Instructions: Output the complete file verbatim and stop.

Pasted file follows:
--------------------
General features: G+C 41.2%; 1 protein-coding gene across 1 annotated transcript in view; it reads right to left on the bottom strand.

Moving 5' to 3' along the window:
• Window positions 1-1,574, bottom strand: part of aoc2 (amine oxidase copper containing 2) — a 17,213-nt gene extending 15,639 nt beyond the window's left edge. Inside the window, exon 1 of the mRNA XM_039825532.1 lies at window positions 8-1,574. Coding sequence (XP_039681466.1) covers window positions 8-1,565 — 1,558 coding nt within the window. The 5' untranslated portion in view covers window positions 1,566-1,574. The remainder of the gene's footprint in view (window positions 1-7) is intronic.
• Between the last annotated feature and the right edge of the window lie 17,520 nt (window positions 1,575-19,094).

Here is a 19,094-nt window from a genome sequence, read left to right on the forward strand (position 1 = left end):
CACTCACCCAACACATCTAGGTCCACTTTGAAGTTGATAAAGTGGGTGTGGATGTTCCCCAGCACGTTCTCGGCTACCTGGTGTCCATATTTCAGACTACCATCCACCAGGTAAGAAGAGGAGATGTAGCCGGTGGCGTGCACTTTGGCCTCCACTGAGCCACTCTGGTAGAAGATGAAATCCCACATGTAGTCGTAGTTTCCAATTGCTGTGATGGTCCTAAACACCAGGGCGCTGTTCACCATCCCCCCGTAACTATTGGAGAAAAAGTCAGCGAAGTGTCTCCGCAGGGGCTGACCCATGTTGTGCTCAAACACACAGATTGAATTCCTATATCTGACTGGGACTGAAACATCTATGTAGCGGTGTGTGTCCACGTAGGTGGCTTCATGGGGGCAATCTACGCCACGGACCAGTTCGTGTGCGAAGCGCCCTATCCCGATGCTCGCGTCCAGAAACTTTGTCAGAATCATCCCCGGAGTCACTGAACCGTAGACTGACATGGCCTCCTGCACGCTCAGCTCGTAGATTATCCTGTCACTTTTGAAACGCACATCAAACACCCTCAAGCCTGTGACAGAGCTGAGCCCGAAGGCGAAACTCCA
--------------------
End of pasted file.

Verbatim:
General features: G+C 41.2%; 1 protein-coding gene across 1 annotated transcript in view; it reads right to left on the bottom strand.

Moving 5' to 3' along the window:
• Window positions 1-1,574, bottom strand: part of aoc2 (amine oxidase copper containing 2) — a 17,213-nt gene extending 15,639 nt beyond the window's left edge. Inside the window, exon 1 of the mRNA XM_039825532.1 lies at window positions 8-1,574. Coding sequence (XP_039681466.1) covers window positions 8-1,565 — 1,558 coding nt within the window. The 5' untranslated portion in view covers window positions 1,566-1,574. The remainder of the gene's footprint in view (window positions 1-7) is intronic.
• Between the last annotated feature and the right edge of the window lie 17,520 nt (window positions 1,575-19,094).

Here is a 19,094-nt window from a genome sequence, read left to right on the forward strand (position 1 = left end):
CACTCACCCAACACATCTAGGTCCACTTTGAAGTTGATAAAGTGGGTGTGGATGTTCCCCAGCACGTTCTCGGCTACCTGGTGTCCATATTTCAGACTACCATCCACCAGGTAAGAAGAGGAGATGTAGCCGGTGGCGTGCACTTTGGCCTCCACTGAGCCACTCTGGTAGAAGATGAAATCCCACATGTAGTCGTAGTTTCCAATTGCTGTGATGGTCCTAAACACCAGGGCGCTGTTCACCATCCCCCCGTAACTATTGGAGAAAAAGTCAGCGAAGTGTCTCCGCAGGGGCTGACCCATGTTGTGCTCAAACACACAGATTGAATTCCTATATCTGACTGGGACTGAAACATCTATGTAGCGGTGTGTGTCCACGTAGGTGGCTTCATGGGGGCAATCTACGCCACGGACCAGTTCGTGTGCGAAGCGCCCTATCCCGATGCTCGCGTCCAGAAACTTTGTCAGAATCATCCCCGGAGTCACTGAACCGTAGACTGACATGGCCTCCTGCACGCTCAGCTCGTAGATTATCCTGTCACTTTTGAAACGCACATCAAACACCCTCAAGCCTGTGACAGAGCTGAGCCCGAAGGCGAAACTCCA